Del Mar seeks Solana Beach’s support for fairgrounds purchase


Request met with mixed response

By Marlena Chavira-Medford

Staff Writer

A request by Del Mar city officials for a letter of support from the Solana Beach City Council regarding Del Mar’s possible purchase of the fairgrounds was met with mixed reactions during the Oct. 13 Solan Beach City Council meeting.

Solana Beach mayor Tom Campbell, councilmember Joe Kellejian, and councilmember Mike Nichols said they are not prepared to pledge their support, though deputy mayor Lesa Heebner and councilmember David Roberts were open to at least drafting a letter.

So far, the potential sale has garnered quite a bit of regional backing, including public support from County Supervisor Pam Slater-Price, San Diego Mayor Jerry Sanders, Vista Mayor Morris Vance, and commitments from the cities of Carlsbad, Encinitas, Lemon Grove and National City.

But not everybody is onboard. State assembly representative Martin Garrick, who lives in Solana Beach, is opposed to the sale. Opposition like that could prove to be a roadblock for the deal, which has led Del Mar to seek local support.

“[The City of Del Mar] would like to not have any negative comments right now from the local area, so any type of letter we could do as a city to support this initiative I think would help them, and I think it would also help give us the ability to keep negotiating with them,” said Solana Beach councilmember David Roberts, who attended the Oct. 13 community relations council ad hoc committee meeting between Del Mar and Solana Beach city officials, when the request for the letter was made.

Solana Beach mayor Tom Campbell, who also participated in that ad hoc meeting, said he was hesitant to publically endorse the deal without knowing all the details, which cannot be disclosed yet due to a cloak of secrecy from the governor’s office. Del Mar city officials also approached San Diego city and county officials early on to see if either entity would be interested in purchasing the fairgrounds, perhaps as a joint powers authority. However, Del Mar city officials never approached anyone from Solana Beach, something that Campbell said troubled him.

“I found it a bit concerning that they reached out to the city of San Diego and the county of San Diego in terms of joint power authorities, but they didn’t reach out to any other cities within the local region here. I’m not sure what the motivation for that was, but it was a bit of a concern to me.”

If Del Mar takes over the fairgrounds, a nonprofit group with a nine-member board would oversee operations. Of those nine seats, five would go to Del Mar, one would go to the City of San Diego, one would go to Solana Beach, one would go to the San Diego County, and one would go to the San Dieguito River Park joint powers authority. Solana Beach councilmember Joe Kellejian said he thinks Solana Beach deserves more than one seat.

“It doesn’t seem right to me, it doesn’t seem neighborly to me that we only get one seat,” he said. “We want to have more control here in Solana Beach, and I can tell you that having dealt with this issue for many years.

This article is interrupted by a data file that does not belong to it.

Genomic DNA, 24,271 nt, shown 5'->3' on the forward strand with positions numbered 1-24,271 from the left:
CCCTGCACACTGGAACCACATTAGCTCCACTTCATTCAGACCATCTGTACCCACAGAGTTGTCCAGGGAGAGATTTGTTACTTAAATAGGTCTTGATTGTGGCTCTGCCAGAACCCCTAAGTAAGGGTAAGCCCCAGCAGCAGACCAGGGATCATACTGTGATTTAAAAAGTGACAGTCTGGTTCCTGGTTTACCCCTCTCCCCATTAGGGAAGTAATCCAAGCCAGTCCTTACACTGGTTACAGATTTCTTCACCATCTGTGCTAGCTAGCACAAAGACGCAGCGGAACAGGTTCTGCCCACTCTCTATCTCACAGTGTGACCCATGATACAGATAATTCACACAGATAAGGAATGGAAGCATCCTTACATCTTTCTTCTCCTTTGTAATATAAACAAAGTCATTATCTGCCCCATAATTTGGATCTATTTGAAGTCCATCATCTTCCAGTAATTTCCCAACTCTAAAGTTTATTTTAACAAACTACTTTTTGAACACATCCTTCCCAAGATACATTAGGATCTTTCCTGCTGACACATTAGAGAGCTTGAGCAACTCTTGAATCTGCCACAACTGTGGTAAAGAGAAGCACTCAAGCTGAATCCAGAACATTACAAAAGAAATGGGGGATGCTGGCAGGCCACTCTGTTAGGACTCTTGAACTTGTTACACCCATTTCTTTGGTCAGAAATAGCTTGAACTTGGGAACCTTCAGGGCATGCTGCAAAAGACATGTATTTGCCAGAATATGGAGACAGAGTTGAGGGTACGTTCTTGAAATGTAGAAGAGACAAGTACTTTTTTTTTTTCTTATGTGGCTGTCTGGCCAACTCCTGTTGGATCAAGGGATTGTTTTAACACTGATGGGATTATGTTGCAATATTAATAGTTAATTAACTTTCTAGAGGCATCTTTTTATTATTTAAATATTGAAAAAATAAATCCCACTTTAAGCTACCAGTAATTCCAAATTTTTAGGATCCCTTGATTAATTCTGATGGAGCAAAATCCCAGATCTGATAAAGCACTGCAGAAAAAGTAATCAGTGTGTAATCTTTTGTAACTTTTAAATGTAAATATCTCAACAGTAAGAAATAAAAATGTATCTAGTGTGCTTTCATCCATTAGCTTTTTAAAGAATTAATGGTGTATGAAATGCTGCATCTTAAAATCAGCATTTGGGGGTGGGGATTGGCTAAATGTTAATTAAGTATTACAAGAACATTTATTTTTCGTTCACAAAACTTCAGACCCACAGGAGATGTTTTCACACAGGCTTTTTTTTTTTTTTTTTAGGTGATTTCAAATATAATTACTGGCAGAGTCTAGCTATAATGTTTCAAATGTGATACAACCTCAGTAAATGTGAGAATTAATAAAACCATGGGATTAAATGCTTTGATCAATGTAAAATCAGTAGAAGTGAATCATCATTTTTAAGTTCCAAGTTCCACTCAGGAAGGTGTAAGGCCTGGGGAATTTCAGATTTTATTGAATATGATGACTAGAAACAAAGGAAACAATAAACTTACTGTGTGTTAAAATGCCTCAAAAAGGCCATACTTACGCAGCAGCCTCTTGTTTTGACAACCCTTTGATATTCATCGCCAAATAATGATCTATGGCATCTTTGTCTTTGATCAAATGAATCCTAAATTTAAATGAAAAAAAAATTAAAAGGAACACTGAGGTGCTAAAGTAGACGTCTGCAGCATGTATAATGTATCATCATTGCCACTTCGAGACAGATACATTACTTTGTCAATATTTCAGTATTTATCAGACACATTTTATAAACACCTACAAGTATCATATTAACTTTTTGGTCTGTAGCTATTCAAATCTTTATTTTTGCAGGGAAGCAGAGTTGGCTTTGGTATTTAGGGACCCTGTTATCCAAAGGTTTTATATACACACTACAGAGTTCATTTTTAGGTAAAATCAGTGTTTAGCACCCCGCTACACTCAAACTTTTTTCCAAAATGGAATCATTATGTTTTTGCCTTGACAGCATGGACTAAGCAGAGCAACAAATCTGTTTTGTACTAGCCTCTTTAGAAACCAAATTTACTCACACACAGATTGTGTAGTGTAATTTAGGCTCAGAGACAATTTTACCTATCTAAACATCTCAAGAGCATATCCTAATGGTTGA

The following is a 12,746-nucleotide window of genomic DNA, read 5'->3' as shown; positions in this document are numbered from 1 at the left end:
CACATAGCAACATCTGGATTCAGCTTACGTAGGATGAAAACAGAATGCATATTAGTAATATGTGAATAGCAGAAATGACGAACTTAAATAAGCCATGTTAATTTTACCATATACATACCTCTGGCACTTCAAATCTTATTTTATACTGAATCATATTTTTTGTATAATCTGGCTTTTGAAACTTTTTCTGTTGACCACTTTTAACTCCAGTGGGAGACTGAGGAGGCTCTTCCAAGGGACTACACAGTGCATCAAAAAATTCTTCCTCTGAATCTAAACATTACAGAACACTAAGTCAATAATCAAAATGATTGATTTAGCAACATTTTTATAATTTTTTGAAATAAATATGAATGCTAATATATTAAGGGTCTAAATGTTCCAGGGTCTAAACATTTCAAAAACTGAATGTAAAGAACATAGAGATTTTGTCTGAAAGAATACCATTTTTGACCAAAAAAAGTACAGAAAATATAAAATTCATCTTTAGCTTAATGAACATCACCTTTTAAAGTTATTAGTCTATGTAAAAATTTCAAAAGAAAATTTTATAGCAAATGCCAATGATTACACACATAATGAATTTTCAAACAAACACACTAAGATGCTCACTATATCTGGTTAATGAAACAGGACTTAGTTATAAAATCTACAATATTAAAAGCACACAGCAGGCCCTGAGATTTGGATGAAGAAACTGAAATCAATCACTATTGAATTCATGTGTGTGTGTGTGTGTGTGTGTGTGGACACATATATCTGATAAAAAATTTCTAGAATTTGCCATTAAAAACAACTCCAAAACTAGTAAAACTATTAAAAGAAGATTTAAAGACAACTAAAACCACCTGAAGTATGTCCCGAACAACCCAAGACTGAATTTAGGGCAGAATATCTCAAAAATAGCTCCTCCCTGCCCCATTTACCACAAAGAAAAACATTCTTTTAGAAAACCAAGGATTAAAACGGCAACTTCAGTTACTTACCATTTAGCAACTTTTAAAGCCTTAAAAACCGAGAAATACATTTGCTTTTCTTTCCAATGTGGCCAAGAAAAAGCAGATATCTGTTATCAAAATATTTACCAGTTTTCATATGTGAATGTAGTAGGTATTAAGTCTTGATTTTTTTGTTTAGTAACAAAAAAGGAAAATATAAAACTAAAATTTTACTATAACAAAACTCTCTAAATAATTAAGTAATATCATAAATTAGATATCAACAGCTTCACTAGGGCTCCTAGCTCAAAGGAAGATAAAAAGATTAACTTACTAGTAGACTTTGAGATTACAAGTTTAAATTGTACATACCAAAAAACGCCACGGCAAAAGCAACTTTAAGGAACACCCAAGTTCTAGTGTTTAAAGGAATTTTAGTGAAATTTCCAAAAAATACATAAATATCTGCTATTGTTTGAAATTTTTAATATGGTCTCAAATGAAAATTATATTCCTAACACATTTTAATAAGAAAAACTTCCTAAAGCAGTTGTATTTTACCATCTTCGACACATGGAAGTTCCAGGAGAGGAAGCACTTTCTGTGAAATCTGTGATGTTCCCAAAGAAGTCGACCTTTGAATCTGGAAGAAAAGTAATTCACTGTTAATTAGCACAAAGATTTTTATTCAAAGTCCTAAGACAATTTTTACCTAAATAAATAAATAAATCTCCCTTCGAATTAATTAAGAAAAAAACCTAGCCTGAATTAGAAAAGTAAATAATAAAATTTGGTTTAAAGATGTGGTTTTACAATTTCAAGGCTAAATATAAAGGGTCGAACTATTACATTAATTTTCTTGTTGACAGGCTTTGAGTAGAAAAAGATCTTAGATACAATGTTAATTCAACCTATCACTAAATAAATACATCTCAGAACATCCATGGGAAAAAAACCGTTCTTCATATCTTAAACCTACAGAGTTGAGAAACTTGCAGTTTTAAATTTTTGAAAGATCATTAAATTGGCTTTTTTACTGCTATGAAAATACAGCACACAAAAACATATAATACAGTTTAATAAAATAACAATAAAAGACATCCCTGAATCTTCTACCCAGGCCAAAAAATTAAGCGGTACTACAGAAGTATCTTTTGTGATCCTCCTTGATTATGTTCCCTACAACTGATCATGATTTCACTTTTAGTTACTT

“What are we getting out of this? One vote? We’re really getting nothing because we’ll still have the noise impacts that we did before, with no mitigation. We’ll still have the light impacts that we did before, with no mitigation. We’ll still have the crime, with no mitigation. And we’ll still have the traffic that’s generated from the fairgrounds, with no mitigation. We can’t even get these folks to contribute to our regional sand project and they’re off buying the fairgrounds.”

Solana Beach councilmember David Roberts countered that.

“If we were going to build something within our city, would we give Del Mar the seats on the board? No. How many votes do we have now? None. This would give us one,” Roberts said. “What would we get out of this? We wouldn’t get the fairgrounds project that none of us want. I think anything that gives an opening to stop the Del Mar Fairgrounds project, anything that opens to local control, is something we’d want to participate it.”

Solana Beach deputy mayor Lesa Heebner said though she was “ticked off” that Del Mar didn’t approach them earlier in the negotiation process, she was willing to consider it “water under the bridge at this point.”

“We need to move on and know that the benefit of this sale is local control,” she said.

Solana Beach councilmember Mike Nichols said writing a letter of support at this point would be “premature” but he’d be open to exploring the issue more. Keeping in that vein, the council has decided to revisit the idea during its Oct. 27 meeting, when a Del Mar representative will speak. Based on how that meeting goes, the council may decide whether or not to support Del Mar’s potential purchase of the fairgrounds.

In other news:

Highland Drive/Lomas Santa Fe Drive Intersection Improvements and Traffic Calming Project

The council authorized an agreement with Project Design Consultants for the preliminary design of the Highland Drive/Lomas Santa Fe Drive Intersection Improvements and Traffic Calming Project, which is not to exceed $73,350. This project will include street improvements, such as curb pop-outs, and chicanes that will aim to calm traffic. Project Design Consultants has also provided engineering and permitting services for the San Dieguito Wetlands Mitigation project.

Proposition 19

The council voted to support opposition of Proposition 19, which would regulate, tax and control cannabis in California.

Search for new city manager

City manager David Ott is retiring in December. However, he will serve as interim city manager beginning Jan. 1, 2011 and he will continue in that position possibly through June 30, with extensions for up to two 180-day periods, if needed. In the meantime, the deputy mayor Leesa Heebner and Ott will continue working to find a new city manger.